Poll Shows Israel Will Continue to be Divided After The November Elections

Published September 10th, 2022 - 07:12 GMT
In Jerusalem
Israeli security forces check Palestinians heading to the al-Aqsa mosque compound for Friday prayers on 1 April 2022, in the Old City of Jerusalem (AFP)

ALBAWABA - Israel is already gearing up for its parliamentary elections. The political deadlock in the Knesset is expected to continue, essentially producing 'paralyzed' government but the campaign is today is already in full swing. 

The media and social platforms have started their talking and coverage with many interested in the possible outcome. A new opinion poll released on Friday in Israel found the country could remain in political deadlock after upcoming elections with none of the major sides poised to gain enough votes to form a government according to Anadolu

This will mean a continuing political headache for Israel whose Jewish voter has already been facing a soul searching exercise of where the country is going to and what next.

The poll published by the Israeli daily Maariv showed the bloc of opposition leader Benjamin Netanyahu securing 59 seats, while that of current Prime Minister Yair Lapid and his Defense Minister Benny Gantz appeared to receive 55 seats in the 120-member parliament.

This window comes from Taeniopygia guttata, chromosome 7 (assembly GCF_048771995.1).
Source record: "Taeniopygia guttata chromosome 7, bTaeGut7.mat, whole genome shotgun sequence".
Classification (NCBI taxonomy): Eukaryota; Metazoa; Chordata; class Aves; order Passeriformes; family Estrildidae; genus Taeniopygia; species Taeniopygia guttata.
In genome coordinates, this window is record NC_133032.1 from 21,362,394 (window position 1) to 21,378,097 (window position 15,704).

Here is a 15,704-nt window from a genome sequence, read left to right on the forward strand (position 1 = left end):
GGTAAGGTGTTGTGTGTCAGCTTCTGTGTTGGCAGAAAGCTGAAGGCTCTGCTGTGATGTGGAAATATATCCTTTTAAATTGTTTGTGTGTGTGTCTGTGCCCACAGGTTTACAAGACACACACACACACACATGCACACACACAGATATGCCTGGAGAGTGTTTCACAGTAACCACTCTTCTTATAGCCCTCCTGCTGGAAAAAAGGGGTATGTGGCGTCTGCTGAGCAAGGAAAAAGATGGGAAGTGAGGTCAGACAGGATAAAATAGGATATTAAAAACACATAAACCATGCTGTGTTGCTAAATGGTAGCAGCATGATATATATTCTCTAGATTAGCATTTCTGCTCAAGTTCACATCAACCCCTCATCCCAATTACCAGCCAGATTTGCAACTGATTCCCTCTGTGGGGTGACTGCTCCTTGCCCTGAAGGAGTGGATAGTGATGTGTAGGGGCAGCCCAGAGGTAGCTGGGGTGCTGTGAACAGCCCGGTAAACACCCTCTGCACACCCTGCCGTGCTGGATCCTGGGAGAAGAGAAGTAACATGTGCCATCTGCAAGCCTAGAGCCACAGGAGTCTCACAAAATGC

This actually means the cut-throat political divide is likely to continue.

But that's even worse because it gives extremist minority parties the upper hand in both choosing a government and dictating policy, with its regards to Israeli domestic affairs or on such things as the ongoing stalemated peace process with the Palestinians which lies in the doldrums.

The poll predicts that the Joint List, which comprises of three Arab parties that still reject joining any of the two main blocs, would get six seats while the Likud would secure 31 seats and Lapid Yesh Atid (There is a Future) would receive 25. The far-right Religious Zionist Party will have 13 seats, with Gantz's party -- the National Unity Party or State Camp -- will take 12 seats, according to the poll according the Turkish news agency report.

The poll found the remaining seats would be had by smaller parties: Eight for the right-wing Shas, seven for the right-wing United Torah Judaism, five each for the leftist Meretz and right-wing Yisrael Beytenu, and four each for the center-left Labor and Arab Ra'am party. In responding to the question of who would be more suitable for the post of prime Minister post, 43% of the respondents said Netanyahu, 33% said Lapid and 17% said Gantz Anadolu reported.

Israel has been in a political power division for a long time. The election which will be held on 1 November is Israel's fifth in less than four years which saws the troubled status of the country.

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